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Google+ Uses for Educators: Good or Bad?

Easy accessibility to Google+ makes it an option for educators to share important information with their students.  The author of the article 25 Great Google+ Tips for Teachers explains some unusual ways that educators have found to use this new social networking tool. 

Google+ hangouts area can be used to create a virtual classroom.  Mindshift reported, “Google Hangouts allows up to 10 people to video chat with one another.” Students can follow each other to see the research that they are doing for group projects.  Interesting articles can be shared easily between members.  To read more about potential uses, click here.

However, not everyone is a fan of Google+ for educators.  ReadWriteWeb questioned whether Google+ is the tool that educators have been waiting for due to the privacy issues involved.  For more information check out the following related articles:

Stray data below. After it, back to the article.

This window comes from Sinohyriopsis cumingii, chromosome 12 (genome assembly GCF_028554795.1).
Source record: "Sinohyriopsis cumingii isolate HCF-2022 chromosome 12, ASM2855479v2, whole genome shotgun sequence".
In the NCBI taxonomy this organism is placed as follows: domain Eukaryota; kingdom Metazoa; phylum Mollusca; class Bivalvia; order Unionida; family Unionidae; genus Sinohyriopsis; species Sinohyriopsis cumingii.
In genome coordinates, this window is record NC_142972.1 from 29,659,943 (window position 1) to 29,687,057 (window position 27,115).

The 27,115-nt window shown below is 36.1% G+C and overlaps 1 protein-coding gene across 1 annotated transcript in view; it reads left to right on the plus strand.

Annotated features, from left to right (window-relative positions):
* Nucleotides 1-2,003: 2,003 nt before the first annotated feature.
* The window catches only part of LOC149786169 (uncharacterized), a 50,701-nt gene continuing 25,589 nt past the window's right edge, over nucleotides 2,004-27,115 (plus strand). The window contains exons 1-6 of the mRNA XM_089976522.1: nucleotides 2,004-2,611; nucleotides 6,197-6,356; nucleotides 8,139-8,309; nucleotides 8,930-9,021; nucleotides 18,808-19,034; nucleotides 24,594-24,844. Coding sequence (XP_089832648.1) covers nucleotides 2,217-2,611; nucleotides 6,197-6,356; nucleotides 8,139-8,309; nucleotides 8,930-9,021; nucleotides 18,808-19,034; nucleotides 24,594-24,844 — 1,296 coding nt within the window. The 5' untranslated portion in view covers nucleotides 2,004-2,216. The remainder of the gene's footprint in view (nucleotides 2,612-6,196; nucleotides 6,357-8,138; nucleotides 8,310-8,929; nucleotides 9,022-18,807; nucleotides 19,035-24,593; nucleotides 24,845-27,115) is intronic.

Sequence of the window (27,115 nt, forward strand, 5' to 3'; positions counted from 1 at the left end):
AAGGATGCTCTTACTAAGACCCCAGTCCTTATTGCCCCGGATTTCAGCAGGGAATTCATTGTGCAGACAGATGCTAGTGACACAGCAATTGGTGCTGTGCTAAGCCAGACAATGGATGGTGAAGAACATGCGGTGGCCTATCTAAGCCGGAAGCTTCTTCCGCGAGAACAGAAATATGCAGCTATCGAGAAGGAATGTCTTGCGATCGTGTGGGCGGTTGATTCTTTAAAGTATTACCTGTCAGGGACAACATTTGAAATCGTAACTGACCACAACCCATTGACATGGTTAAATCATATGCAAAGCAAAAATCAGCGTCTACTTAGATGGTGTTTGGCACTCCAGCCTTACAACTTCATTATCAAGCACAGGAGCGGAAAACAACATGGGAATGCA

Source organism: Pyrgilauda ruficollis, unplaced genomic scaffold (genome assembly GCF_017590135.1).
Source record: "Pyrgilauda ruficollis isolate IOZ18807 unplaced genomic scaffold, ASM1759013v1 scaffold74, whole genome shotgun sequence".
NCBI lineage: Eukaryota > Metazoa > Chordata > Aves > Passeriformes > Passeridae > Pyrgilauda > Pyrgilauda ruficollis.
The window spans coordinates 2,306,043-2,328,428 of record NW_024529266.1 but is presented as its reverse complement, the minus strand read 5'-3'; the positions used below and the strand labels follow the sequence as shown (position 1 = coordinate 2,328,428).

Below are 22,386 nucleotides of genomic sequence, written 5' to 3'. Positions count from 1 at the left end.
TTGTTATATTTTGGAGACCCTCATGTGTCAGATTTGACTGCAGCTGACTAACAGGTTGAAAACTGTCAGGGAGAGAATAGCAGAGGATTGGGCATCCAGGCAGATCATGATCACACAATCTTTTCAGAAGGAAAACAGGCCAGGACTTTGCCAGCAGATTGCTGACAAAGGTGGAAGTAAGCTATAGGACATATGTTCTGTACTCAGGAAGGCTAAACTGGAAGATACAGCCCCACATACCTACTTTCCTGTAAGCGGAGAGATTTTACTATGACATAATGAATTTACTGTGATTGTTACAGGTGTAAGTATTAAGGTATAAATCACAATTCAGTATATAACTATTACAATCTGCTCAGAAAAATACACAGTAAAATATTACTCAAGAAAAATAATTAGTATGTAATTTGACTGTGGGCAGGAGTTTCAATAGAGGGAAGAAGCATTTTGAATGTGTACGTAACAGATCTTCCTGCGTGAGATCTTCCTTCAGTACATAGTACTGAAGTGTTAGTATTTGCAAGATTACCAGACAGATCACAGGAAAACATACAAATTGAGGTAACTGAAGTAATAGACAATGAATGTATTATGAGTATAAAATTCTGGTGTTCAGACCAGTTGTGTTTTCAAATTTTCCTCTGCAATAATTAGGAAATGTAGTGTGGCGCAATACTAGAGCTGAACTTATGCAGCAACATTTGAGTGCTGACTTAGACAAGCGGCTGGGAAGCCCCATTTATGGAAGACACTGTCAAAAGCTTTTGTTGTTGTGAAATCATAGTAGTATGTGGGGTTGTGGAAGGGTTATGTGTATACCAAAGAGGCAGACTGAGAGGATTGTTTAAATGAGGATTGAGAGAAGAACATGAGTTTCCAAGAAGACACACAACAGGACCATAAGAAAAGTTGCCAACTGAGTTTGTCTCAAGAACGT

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Famous People Who Were Fired Paving Way for Better Things

No one wants to hear the words “You’re Fired”!  It might be surprising to see some of the people out there who have been fired, only to come back and make it big later on in their careers.  The article 10 Famous People Who Flourished After Being Laid Off explained how some very famous people like Oprah, Walt Disney, J. K. Rowling and others were let go by some employers who probably wanted to kick themselves later for their decision.

Sometimes losing a job can actually lead to better things down the road.  Check out 50 People Who Failed Before Becoming Successful. Some of these “failures” include Bill Gates and Albert Einstein. 

Although it can be disheartening to lose a job, sometimes it works out for the best in the long run.  The book How to Reinvent Your Career addresses whether anything really is a failure of if it is just a learning experience.  Sometimes people are just in the wrong line of work based on their personality preferences.  When they get fired, it may force them to re-evaluate what is important to them. 

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Companies Rewarding Employees for Entrepreneurial Ideas